- Ask your prospective surgeon to clarify all potential benefits, risks, and complications. If your prospective surgeon answers questions with "everything will be fine," or "you will not feel a thing," this should be a red flag that your surgeon is not being honest with you. Plastic surgery, as relatively safe as it is, can have complications and each patient's medical history can present different risks. Your plastic surgeon should be readily forthcoming with information about risks and potential complications.
- When it comes time for surgery, if you don’t have to stay overnight, it should be performed in an accredited Day Hospital. Accredited Day Hospitals are subject to internal and external inspection by credentialing agencies, thus must maintain a facility that operates in such a manner. This type of facility will also have the emergency equipment and training necessary to respond to an emergency if the need arises. Check your Day Hospital is licensed and accredited.
- A great surgeon will employ a carefully selected and certified anaesthetist. The person administering your anaesthesia is pivotal to ensuring a relaxing and comfortable procedure. A reputable plastic surgeon will only engage anaesthetists that deliver the same quality of care that they deliver.
- Discuss your recovery period with your prospective surgeon. Understanding the recovery process and what to expect especially in the first 24-48 hours is crucial to maintaining safety. Every surgical recovery is unique, and your surgeon should explain in detail what to expect and how to get in touch with his or her staff if necessary.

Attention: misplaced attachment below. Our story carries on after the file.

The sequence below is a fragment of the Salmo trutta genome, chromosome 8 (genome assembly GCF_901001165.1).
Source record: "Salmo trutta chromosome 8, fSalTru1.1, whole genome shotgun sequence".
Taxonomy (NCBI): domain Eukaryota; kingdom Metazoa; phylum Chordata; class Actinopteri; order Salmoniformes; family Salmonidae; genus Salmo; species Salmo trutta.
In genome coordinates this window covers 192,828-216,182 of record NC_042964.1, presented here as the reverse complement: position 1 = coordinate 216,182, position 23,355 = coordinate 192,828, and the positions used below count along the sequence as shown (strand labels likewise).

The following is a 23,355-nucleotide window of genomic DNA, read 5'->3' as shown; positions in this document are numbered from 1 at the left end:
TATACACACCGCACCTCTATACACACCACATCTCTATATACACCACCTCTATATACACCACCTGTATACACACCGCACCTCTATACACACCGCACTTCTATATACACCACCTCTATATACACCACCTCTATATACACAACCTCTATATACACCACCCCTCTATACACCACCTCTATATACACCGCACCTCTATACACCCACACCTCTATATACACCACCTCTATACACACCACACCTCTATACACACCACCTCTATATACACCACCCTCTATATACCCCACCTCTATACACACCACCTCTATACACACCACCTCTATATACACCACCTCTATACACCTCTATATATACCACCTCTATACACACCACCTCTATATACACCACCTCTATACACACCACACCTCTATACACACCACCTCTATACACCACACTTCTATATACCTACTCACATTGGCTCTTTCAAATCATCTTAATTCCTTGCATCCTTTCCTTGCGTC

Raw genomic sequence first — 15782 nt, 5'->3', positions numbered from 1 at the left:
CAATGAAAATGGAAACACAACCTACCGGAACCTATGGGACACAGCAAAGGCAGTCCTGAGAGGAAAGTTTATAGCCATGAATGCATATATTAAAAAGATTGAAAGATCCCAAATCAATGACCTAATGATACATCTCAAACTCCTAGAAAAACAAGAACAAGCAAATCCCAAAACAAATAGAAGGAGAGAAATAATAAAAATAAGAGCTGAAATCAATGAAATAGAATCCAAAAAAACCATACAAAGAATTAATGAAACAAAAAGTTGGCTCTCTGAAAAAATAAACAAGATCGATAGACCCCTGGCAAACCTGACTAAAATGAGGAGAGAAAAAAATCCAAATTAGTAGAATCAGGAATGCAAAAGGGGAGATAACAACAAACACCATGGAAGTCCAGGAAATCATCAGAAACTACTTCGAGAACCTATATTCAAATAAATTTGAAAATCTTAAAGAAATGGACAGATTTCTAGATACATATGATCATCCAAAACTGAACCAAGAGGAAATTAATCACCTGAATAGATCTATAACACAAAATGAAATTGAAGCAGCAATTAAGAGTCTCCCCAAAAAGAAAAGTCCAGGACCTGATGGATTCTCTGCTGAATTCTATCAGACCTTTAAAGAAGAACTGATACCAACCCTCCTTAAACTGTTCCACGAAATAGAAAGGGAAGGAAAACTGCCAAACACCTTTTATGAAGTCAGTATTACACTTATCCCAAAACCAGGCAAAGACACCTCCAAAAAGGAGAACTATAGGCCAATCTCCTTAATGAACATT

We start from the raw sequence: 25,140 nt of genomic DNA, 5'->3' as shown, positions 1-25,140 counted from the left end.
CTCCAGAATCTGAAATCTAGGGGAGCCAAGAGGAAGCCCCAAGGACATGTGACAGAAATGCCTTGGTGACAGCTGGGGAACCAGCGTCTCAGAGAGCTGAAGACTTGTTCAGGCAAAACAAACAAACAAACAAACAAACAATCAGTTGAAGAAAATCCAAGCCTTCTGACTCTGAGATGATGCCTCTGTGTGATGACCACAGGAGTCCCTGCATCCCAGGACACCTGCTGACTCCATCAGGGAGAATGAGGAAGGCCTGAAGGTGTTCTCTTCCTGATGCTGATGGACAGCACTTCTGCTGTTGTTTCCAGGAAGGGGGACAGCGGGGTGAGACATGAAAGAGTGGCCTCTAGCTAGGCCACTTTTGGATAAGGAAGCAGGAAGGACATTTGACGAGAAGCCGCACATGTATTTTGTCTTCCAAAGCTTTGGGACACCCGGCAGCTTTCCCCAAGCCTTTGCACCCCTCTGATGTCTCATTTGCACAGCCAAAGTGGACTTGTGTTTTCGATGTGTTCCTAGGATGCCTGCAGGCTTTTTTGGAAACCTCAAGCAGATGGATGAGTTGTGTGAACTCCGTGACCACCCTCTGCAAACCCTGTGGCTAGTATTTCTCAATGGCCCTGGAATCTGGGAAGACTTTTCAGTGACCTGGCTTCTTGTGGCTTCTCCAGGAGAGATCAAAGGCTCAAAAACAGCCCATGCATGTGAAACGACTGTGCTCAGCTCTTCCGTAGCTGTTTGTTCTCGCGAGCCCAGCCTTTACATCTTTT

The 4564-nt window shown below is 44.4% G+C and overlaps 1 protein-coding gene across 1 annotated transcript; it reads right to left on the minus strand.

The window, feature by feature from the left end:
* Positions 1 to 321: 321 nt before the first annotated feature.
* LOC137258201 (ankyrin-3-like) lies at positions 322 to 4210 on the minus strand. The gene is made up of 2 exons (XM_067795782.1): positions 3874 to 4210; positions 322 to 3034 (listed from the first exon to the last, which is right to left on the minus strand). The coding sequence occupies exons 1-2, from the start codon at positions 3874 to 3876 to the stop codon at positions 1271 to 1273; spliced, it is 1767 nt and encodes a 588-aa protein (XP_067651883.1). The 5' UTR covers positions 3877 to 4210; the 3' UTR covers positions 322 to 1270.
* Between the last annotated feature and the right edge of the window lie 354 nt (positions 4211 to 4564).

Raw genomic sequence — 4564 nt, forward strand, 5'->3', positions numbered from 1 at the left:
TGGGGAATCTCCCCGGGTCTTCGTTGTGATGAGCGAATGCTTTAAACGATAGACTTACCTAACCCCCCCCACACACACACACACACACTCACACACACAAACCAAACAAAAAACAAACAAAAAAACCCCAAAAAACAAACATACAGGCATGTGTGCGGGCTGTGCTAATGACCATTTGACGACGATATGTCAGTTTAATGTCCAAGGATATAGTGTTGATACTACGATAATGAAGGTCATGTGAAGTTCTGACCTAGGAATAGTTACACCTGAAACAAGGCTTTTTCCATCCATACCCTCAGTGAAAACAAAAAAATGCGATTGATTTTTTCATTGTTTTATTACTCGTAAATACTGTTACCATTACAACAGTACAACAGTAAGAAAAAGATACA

- Get additional opinions from appropriate professionals, if needed or desired. Remember: This is your body, and you are the boss. Choosing a plastic surgeon is a very personal decision. Selecting a plastic surgeon is an interview process, and sometimes 2 or 3 consultations with different surgeons are necessary to find one that meets your criteria and makes you feel comfortable.
Ultimately when deciding on a RACS qualified plastic surgeon, you must find someone who has experience, who is an expert in the desired field, and who can show you proof of exceptional results. Deciding to undergo surgery to alter your appearance is a big decision and should not be taken lightly. As an educated consumer, you must do your part to determine what you want, do your homework, and seek expert consultation. By following the above steps, you can rest assured that you are making a well-informed decision.